Tuesday, January 6, 2015

2015 season - New parternships, new milestones, new comebacks

 Djokovic addresses the press in Doha

Tennis has a way of exploding all of a sudden. After a brief calm stretch of offseason, the ATP and WTA are back at full throttle with five official tournaments being held this week – in Brisbane, Shenzhen, Doha, Auckland and Chennai - as well as the exhibition Hopman Cup taking place in Perth.

Barring a handful of withdrawals, everyone is in action this week – even Novak Djokovic, who hadn’t played an official tournament prior to the Australian Open since 2009.

The world No1 was lured into playing Doha for the first time and you can look at it in one of two ways – either he’s not feeling too confident with his game heading into Melbourne or the Qataris offered him an appearance fee he couldn’t refuse.

Considering Djokovic ended 2014 with two titles and has won 22 of his last 24 matches, it seems the latter is the more likely reason behind his Doha debut.

Entering the new year, a host of players are showing up for the first time with new mentors following a very active coaching carousel in the offseason.

Here are a few partnerships I'm quite excited about:

Madison Keys and Lindsay Davenport
Madison Keys is the highest ranked teenager in the WTA and could be the most exciting prospect in American tennis. The 19-year-old teamed up with three-time grand slam champion Lindsay Davenport and you could already imagine the former world No1 guiding Keys to the second week at Wimbledon this year. Davenport’s husband Jon Leach will also be helping out.
Agnieszka Radwanska and Martina Navratilova

Martina Navratilova is the latest super-coach to join the ATP/WTA circus and you’ve got to applaud Agnieskza Radwanska for hiring the Czech-born American legend. Not only is Navratilova an 18-time grand slam singles champion, the 58-year-old has been one of the best commentators in tennis over the past several years, and her ability to analyse the game could prove invaluable to Radwanska.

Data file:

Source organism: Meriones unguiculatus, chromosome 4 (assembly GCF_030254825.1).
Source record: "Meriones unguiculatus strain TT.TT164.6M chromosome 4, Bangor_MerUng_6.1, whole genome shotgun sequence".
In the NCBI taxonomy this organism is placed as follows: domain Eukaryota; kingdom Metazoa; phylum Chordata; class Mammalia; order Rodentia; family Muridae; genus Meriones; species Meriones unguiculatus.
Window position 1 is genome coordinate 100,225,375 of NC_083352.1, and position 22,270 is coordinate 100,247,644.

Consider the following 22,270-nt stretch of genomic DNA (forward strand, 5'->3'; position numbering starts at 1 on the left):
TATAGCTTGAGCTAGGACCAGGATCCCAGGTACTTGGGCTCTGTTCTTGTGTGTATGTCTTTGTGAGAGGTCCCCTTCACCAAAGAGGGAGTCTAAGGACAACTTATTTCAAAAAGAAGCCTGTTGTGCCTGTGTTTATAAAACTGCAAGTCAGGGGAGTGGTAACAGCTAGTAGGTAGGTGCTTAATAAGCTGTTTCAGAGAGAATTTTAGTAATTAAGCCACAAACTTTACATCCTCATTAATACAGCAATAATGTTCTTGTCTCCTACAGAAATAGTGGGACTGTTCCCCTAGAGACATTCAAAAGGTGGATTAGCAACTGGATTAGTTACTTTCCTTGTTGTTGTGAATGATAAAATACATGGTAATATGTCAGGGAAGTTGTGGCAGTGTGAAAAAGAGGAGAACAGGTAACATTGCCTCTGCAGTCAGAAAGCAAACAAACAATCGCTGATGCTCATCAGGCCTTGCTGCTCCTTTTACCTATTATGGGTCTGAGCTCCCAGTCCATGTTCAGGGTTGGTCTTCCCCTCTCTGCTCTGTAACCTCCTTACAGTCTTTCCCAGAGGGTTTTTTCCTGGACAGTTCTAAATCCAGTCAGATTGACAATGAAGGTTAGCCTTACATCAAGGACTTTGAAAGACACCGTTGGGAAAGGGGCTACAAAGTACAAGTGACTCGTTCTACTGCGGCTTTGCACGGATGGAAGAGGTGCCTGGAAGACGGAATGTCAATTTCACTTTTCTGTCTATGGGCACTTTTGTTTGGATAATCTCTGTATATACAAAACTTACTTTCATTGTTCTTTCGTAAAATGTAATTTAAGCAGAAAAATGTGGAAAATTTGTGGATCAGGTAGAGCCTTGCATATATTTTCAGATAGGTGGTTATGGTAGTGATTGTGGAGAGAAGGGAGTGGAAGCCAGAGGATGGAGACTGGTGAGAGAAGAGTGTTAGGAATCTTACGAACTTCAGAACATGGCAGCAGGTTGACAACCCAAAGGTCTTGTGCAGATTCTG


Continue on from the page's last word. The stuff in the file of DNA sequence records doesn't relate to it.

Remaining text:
Radwanska is one of the most exciting players to watch but the ex-Wimbledon runner-up has been lacking a ruthless touch that can get her over the grand slam hump. If Navratilova can help her adopt some of her own aggressive style, the result could be just marvelous.

Tomas Berdych and Dani Vallverdu
This was an unexpected hiring as Tomas Berdych decided to take on Andy Murray’s ex-hitting partner as a full-time coach. It is Dani Vallverdu’s first gig as a head coach and it’ll be interesting to see how the Venezuelan will proceed after things turned sour in his final months with Murray. Could Berdych follow in the footsteps of Stan Wawrinka and Marin Cilic and be this year’s first-time grand slam champion?


Ekaterina Makarova became just the 12th Russian to enter the top-10 in the WTA. With the points of the first week of the year dropped, Makarova has moved to No10 in the rankings. She is the only player currently in the top-10 in both singles and doubles.

Roger Federer can reach 1,000 career wins this week in Brisbane if he wins the title.

Comeback watch

Vera Zvonareva
After almost two and a half years with illness and injury, the two-time grand slam runner-up is launching another comeback. The Russian, currently ranked 250, kicked off her 2015 season with a win over world No22 Peng Shuai in Shenzhen. Here’s hoping this is a sign for better things to come for the 30-year-old.

Juan Martin del Potro
The ex-US Open champion delayed his return from a right wrist injury and has pulled out of Brisbane with Argentinean media reporting that he still can’t hit his backhand without pain. Out since last March, Del Potro’s Australian Open participation looks in doubt.

Janko Tipsarevic
The former top-tenner has also delayed his return to tennis after struggling with a benign tumour in his foot. His friend Djokovic said Tipsarevic, who hasn’t played since October 2013, is due to come back in February.

Laura Robson
Out with a left wrist injury for the past 12 months, Robson won’t play the Australian Open but will make her return in a series of low-key events in February.

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